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. 2005 May; 14(2): 39.
PMCID: PMC2542919

Commentary: Concerns With the Suspension of Adderall XR

Adderall XR a combination of amphetamine salts, was approved for use in Canada in January 2004 for the management of Attention-Deficit Hyperactivity Disorder in children. Clinicians in the field welcomed the addition of a 12-hour amphetamine product to compliment the other medications which were currently available.

In a news release dated February 9th, 2005 Health Canada suspended the market authorization of this medication, based on issues of safety. They had conducted a review of 20 cases of sudden death in patients taking Adderall or Adderall XR. These data were from the U.S. Food and Drug Administration (FDA). None of the 20 deaths occurred in Canada. The deaths were not associated with overdose, misuse or abuse. Fourteen of the deaths were in children, six were in adults.

A number of these deaths were associated with individuals who had significant pre-existing cardiac abnormalities. The sudden death rate for the other patients was below the sudden death rate for the general population.

The FDA issued a statement on February 9th, 2005 stating, “FDA does not feel that any immediate changes are warranted in the FDA labeling or approved use of this drug based upon its preliminary understanding of Health Canada’s analyses of adverse event reports, and the FDA’s own knowledge and assessment of the reports received by the agency”.

In the past, pharmaceutical manufacturers’ who have had their market authorization suspended have simply gone along with this decision. Shire Biochem the makers of Adderall XR, were concerned about the lack of transparency and disputed the decision. Because of this they refused to comply voluntarily with the order, thus triggering an appeal process which has never been tested before. The appeal process consists of a three-person panel, one selected by Health Canada, one selected by the pharmaceutical manufacturer, and a third person agreed to by the other two parties. To date we have not been informed as to the identity of these individuals, the timeline of this review or even the process following the submission of the report of the panel.

On March 7th, 2005 a joint letter from the Canadian Academy of Child and Adolescent Psychiatry and the Canadian Psychiatric Association, was sent to Dr. Robert Peterson the Director General, Therapeutic Products Directorate, Health Canada. The two associations supported Health Canada’s mandate to review and assess the risk of medications, particularly in children and youth. Concerns were expressed however, about the manner in which Health Canada’s decision was communicated to the public and the medical community. There was an absence of a comprehensive, advanced notice strategy to physicians. Many doctors and patients became aware of this withdrawal through reports in the media. Request was made that Health Canada conduct a review of their communication strategy.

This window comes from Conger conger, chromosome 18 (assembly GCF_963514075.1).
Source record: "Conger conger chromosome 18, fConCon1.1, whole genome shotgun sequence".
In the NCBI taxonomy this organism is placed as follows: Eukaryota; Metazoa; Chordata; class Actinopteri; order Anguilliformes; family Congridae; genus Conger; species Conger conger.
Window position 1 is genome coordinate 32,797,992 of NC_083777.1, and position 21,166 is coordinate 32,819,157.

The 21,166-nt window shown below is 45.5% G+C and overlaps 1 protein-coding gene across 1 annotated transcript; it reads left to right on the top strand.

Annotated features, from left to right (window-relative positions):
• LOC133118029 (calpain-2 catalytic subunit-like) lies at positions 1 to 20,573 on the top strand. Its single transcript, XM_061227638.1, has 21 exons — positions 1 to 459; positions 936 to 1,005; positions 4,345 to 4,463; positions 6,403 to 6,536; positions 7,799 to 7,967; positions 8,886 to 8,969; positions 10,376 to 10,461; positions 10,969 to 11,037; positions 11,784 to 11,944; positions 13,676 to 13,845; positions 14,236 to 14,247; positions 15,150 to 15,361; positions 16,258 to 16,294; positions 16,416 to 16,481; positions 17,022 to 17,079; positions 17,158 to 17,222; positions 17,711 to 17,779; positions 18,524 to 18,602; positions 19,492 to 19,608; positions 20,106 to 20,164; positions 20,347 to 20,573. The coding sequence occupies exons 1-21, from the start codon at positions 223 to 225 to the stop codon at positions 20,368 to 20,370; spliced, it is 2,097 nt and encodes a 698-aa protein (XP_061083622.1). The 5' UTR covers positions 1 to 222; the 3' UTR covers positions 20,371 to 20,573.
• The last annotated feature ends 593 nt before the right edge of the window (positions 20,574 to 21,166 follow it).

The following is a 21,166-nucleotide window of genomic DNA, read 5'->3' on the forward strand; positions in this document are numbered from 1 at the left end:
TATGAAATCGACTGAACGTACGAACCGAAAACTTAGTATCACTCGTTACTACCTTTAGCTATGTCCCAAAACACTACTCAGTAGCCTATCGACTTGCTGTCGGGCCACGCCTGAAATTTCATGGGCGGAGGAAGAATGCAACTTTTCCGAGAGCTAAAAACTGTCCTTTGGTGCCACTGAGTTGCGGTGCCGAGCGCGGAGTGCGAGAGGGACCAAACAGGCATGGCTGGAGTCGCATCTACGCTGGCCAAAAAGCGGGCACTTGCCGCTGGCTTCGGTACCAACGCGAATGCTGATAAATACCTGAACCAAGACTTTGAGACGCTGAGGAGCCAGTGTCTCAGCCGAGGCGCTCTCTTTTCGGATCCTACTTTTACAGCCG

It was also pointed out that Health Canada had not consulted with expert physicians who were associated with either of the two organizations. There was support expressed for a decision of Health Canada to establish a three person expert panel to review the reasons for this suspension. To complicate matters Dr. Robert Peterson retired from Health Canada immediately after making this decision, and to date Health Canada has not responded satisfactorily to this letter.

At the time of this withdrawal, 11,000 Canadians were receiving treatment with this medication. Many of them were on this medication because of a failure on other psycho-stimulants. This withdrawal caused very considerable anxiety on the behalf of these patients and their families. Physicians across the country and particularly centres that were treating large numbers of children and adults with ADHD had no warning, and on short notice had to contact their patients and make alternate arrangements.

In the province of British Columbia, supplies of Dexedrine Spansules became unavailable due to the sudden need to shift patients to alternate medications. Many of the patients who had been treated with Adderall XR had been failures of methylphenidate preparations, and thus there was no other alternative medication that could readily be used to treat these individuals.

A number of serious questions remain concerning this withdrawal:

  1. Why was the medication withdrawn in Canada based on data collected by FDA, when a careful review by FDA did not cause particular concern?
  2. Health Canada appears to have no mechanism for, or even interest in, timely consultation with treating professionals or their professional Associations. It is uncertain as to how internal decisions are made and a general lack of transparency.
  3. It was unacceptable to physicians that they found out about this withdrawal from reports in the media.

We need to continue to urge Health Canada to develop a better communications strategy by supporting our professional associations in this regard and to demand a more consultative and transparent decision-making process.

    Articles from The Canadian Child and Adolescent Psychiatry Review are provided here courtesy of Canadian Academy of Child and Adolescent Psychiatry


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